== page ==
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Eusprig 2014 Delft – For Excel Builders and Inspectors

Thursday 3 July 2014, Delft, the Netherlands. And it’s FREE thanks to our sponsors!

This is for the two sides of the house – those who use spreadsheets to solve their problems, and those who are concerned about the risks introduced by the use of spreadsheets.

Unlike the serious keynotes of previous years, this year begins with, of all things, Excel and Music. It should start the day for us in good humour!

Both the Eusprig day and the SEMS workshop on the 2nd feature Ray Panko on spreadsheet error detection and auditing.

There is also a short demo session on the Thursday where everyone who wants to can present a little demo of their software.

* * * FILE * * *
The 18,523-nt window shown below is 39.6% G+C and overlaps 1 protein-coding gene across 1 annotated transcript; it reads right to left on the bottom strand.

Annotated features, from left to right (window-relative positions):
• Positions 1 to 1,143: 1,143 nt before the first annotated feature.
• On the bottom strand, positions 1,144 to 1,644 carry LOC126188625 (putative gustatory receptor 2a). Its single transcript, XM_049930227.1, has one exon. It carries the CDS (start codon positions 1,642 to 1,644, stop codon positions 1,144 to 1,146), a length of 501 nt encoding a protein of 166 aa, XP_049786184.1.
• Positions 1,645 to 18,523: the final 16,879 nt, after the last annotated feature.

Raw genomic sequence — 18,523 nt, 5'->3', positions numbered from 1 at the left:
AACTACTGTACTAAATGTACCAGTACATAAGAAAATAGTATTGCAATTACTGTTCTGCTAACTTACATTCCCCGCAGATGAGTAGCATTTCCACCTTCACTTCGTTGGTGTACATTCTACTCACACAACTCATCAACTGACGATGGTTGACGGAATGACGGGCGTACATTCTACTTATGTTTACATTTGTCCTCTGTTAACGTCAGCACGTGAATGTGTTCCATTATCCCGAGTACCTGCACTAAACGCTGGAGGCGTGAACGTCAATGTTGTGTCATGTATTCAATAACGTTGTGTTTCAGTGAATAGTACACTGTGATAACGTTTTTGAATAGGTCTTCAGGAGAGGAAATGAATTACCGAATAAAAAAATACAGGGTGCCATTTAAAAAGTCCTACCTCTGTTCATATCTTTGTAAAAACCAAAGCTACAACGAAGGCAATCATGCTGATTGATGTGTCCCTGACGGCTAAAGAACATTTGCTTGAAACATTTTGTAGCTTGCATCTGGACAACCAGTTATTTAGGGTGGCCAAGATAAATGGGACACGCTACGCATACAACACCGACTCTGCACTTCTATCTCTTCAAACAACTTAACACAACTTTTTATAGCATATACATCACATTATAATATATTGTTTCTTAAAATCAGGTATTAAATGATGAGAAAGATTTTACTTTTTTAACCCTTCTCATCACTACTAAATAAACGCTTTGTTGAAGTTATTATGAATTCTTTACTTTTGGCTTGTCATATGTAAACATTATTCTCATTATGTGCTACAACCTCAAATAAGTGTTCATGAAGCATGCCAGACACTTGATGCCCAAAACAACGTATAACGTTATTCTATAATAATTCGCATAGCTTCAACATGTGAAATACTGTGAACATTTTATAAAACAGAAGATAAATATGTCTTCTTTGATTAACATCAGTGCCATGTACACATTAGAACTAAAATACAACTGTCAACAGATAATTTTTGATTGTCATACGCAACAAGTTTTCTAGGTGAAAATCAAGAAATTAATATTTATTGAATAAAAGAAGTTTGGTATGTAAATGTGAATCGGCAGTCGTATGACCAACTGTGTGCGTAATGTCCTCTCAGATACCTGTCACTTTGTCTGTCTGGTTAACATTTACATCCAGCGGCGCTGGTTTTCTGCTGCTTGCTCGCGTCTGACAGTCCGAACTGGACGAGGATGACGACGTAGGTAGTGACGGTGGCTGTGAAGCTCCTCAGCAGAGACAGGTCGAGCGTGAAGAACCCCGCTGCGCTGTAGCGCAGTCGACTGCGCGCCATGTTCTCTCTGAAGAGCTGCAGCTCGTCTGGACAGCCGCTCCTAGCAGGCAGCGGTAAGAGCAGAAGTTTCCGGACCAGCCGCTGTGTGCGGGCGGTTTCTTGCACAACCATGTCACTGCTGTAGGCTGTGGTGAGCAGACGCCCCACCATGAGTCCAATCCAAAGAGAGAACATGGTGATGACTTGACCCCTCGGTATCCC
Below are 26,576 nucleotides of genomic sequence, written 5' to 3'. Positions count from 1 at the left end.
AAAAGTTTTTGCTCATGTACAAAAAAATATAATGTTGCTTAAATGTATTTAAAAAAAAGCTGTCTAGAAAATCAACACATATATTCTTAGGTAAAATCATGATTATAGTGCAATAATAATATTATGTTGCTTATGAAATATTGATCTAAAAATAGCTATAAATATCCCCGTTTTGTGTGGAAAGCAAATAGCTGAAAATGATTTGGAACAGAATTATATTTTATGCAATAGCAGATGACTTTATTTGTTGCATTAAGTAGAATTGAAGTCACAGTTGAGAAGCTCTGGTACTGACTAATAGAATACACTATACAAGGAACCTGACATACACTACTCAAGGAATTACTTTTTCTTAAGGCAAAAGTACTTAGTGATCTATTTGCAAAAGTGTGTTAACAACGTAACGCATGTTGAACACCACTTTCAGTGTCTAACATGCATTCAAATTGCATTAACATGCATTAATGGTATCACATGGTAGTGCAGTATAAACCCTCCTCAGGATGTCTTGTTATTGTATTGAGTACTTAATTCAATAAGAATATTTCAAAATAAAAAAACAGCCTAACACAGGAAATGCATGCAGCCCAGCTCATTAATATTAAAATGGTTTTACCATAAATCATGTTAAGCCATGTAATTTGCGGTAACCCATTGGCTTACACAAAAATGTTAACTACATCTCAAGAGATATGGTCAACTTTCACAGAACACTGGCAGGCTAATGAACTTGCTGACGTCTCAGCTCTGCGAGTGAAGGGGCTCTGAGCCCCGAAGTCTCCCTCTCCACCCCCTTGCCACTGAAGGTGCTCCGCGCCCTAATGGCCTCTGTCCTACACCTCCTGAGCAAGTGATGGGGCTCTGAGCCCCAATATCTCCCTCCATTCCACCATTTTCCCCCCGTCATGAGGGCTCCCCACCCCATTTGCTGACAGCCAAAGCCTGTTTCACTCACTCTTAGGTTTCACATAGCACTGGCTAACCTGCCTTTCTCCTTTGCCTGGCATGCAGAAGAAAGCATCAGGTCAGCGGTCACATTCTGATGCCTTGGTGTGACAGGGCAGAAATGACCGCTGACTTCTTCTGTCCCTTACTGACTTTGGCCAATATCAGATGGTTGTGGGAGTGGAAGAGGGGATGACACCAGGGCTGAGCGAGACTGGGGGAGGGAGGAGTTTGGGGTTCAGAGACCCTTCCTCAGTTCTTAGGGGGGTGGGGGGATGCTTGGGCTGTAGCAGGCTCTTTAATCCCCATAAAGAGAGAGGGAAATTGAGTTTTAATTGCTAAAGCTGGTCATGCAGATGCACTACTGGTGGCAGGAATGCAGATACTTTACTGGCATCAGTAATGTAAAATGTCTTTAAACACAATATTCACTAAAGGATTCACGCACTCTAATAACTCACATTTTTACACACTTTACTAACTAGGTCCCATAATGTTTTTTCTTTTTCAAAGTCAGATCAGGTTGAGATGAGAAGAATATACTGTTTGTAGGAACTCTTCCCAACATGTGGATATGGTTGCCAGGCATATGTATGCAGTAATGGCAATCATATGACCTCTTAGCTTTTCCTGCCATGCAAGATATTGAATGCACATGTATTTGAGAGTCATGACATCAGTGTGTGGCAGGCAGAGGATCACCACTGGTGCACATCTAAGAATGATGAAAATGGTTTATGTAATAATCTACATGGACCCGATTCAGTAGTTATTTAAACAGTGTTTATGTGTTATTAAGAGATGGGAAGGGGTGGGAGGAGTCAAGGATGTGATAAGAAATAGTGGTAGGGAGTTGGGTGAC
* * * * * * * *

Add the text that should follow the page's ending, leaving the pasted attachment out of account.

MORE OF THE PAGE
And if that’s not enough, check out the Amsterdam Excel Summit on May 14th.

Delft July 2014 – Spreadsheet Quality Days

Thursday July 3rd
Time Room A: Plenary and Risk track Room B: Building track
9:00 Opening
9:30 SheetMusic – Thomas Levine
10:00 Financial optimization and long term control of complex real estate projects – Jaap Labrie(sponsored)
10:30 Coffee break
11:00 Spreadsheet development for FP&A : Evolution of a 360 degree approach – Paula Jennings Zero Effort Excel Models – Henk Vlootman
11:30 Exploring the limits of Excel – Eloy Caballero Tony De Jonker – Scenario Tools in Excel
12:00 Mapping of the financial modeling ecosystem in large scale infrastructure projects – Haydn Palliser, Rickard Warnelid Bjoern Stiel – SpreadGit
12:30 Lunch
13:30 The FAST standard – Emily Cowan 13:30 Using XML for data storage and –validation in Excel apps: a plea – Frans Bus
14:00 Spreadsheet Model error experiences – Jack Avon Spreadsheet vs ERP – where does the balance lie? – John Kidd
14:30 Demo track 
15:00 Coffee break
15:30 Spreadsheet Inspection (Auditing): Why, How, and How Much? – Ray Panko